Bekele the favourite as weather fails to halt Edinburgh race

January 13th, 2007 Print Print Email Email

JONATHAN COATES

January 13th, 2007

Kenenisa Bekele TO THE delight of the many runners who rate Holyrood Park as proud possessor of the world’s finest course, today’s Great Edinburgh International Cross-Country was given the green light by safety inspectors yesterday morning as 40mph winds whistled around Arthur’s Seat.

“Cross-country running is all about the rough and tough,” said race organiser Dave Martin last night.

“It’s quite muddy but everything is going ahead – they are quite happy with the barriers and the state of the ground where spectators will be standing.”

The news of the all-clear – the weather forecast for today is wet, but not windy – would also have come as a relief to the BBC, which is screening live coverage of the afternoon’s three international races on Grandstand, starting with the men’s four-kilometre at 1.05pm, followed by the women’s 7km 20 minutes later and the men’s 9km at 2pm.

Britain’s European champion Mo Farah goes in the short-course race against Sergiy Lebid, crowned king of Europe six times, and Olympic 1500m bronze medallist Rui Silva from Portugal. The race is open to foreigners for the first time, heightening the adversity that faces Geordie Nick McCormick as he seeks his third title in a row.

The long-course event is graced by the world leader in cross-country running, Kenenisa Bekele of Ethiopia, whose path was smoothed somewhat by the withdrawal through injury earlier this week of Australian Craig Mottram.

In his absence, Bekele’s primary opponents are likely to be Kenyan Eliud Kipchoge and Eritrean Zersenay Tadesse.

Australian doyenne Benita Johnson is expected to lead the charge in the women’s race and Scottish title-holder Freya Murray, who won’t compete today after running last week’s Cross Zornotza Internacional in Amorebieta, says the former world champion will not be holding back.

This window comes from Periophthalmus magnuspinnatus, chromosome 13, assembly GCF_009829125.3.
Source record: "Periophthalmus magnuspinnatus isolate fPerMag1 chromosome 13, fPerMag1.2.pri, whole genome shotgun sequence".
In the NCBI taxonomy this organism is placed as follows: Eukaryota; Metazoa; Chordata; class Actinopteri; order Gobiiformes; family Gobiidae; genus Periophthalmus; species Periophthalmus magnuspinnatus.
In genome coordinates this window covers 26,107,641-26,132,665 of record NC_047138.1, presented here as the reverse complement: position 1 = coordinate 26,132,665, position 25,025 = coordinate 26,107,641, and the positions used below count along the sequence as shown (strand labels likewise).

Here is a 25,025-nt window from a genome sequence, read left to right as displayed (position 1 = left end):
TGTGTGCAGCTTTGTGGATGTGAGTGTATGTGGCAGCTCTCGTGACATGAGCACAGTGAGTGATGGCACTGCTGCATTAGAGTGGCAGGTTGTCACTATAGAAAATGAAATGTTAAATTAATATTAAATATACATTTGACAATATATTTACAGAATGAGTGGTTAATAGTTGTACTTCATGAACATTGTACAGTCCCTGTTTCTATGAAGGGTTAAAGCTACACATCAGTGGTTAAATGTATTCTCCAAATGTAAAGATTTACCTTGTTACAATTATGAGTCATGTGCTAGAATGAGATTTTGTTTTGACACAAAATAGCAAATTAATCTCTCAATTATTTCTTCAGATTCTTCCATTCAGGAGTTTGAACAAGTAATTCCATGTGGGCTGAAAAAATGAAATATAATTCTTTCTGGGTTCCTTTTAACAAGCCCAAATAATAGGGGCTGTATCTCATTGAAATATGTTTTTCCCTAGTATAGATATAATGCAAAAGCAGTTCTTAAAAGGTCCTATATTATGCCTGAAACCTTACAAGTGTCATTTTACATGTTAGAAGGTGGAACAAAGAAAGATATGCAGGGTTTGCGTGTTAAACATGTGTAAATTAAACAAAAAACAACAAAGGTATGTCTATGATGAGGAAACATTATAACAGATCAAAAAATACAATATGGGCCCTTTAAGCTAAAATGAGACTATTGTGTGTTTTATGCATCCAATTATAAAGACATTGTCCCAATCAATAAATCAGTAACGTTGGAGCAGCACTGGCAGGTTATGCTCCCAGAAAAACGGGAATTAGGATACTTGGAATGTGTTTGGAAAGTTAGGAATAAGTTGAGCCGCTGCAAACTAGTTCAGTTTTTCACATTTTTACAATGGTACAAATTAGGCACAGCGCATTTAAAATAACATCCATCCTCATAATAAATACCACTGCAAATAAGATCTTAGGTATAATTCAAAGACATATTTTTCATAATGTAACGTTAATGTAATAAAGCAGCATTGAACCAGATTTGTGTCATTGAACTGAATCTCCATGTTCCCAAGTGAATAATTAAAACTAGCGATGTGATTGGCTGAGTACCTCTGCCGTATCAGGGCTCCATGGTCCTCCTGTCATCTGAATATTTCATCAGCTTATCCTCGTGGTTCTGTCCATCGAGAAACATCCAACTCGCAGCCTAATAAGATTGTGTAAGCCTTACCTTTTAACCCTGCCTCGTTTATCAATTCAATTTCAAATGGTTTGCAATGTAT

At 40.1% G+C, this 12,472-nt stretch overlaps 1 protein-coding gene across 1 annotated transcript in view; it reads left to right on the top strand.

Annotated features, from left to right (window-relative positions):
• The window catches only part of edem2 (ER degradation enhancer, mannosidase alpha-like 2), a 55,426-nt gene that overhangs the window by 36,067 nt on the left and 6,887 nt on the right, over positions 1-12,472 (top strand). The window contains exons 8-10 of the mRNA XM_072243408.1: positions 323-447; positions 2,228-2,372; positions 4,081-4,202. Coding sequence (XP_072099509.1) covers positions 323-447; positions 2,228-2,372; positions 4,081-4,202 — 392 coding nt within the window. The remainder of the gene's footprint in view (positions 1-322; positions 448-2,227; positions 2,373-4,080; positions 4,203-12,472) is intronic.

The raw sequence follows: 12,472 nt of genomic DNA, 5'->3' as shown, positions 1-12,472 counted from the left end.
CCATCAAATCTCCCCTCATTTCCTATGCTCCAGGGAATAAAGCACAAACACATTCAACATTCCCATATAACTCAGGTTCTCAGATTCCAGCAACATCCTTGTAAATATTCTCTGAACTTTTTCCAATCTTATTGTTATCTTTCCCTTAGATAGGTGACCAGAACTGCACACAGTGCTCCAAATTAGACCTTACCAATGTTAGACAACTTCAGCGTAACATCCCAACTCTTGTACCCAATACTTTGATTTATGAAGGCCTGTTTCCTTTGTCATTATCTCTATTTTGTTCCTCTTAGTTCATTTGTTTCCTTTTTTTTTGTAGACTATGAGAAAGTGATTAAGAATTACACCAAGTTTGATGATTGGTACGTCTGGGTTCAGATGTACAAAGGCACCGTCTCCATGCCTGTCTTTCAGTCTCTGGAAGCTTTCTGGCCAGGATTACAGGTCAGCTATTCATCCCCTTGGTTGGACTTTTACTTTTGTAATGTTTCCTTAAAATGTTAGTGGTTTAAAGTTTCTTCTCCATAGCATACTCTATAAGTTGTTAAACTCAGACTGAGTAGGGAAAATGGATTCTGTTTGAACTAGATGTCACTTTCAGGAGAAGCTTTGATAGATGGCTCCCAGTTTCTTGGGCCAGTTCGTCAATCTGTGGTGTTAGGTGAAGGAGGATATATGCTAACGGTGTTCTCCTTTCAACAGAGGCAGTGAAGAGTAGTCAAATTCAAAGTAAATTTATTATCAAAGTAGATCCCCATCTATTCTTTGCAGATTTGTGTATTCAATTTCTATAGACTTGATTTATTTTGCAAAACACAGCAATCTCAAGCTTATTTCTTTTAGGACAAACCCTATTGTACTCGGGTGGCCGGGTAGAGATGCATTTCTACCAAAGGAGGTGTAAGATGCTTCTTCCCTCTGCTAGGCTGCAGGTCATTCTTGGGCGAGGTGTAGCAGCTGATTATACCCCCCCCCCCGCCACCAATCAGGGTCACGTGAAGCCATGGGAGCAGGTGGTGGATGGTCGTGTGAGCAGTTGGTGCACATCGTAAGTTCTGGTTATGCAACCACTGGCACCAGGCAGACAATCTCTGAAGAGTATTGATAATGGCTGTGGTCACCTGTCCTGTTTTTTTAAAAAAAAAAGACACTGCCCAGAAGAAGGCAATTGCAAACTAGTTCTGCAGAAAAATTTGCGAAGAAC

“A lot of top runners are starting to consider this their favourite course, and now that we’ll be holding the world championships here, they will be keen to get a feel for it ahead of 2008,” she said.

The threat to Johnson will be posed by the likes of Vivian Cheruiyot of Kenya, who beat the Australian by four seconds in Amorebieta, and dual world bronze medallist Meselech Melkamu from Ethiopia.

Although Scottish competitors in the flagship races will be thin on the ground, many eyes will be on Farah, who is also an exciting long-distance track prospect. The Somalia-born Englishman denied having shied away from a date with Bekele by opting for the shorter event.

“It’s only a month since I scored my [European championships] victory in Italy and since then I’ve had two very hard cross-country races,” said the 23-year-old. “They took a lot out of me, particularly last Sunday’s race in Amorebieta. It stretched me to the limit and I finished worn out.

“Despite what I have achieved and obviously how pleased I am with my improvement, I still don’t think I’m ready yet to mix it with the likes of Bekele. Being realistic, I still think it will be another year before I am ready to move up to that level.”

McCormick, who recovered from a fall to win over 4km last year, was enthusiastic about taking on the man who brought Britain a European track silver over 5000m last summer.

“I’m looking forward to Edinburgh although obviously, with some good foreigners and Mo in the field, it’s going to be much harder than in the past,” he said. “But I’m not letting myself get intimidated by their presence.”

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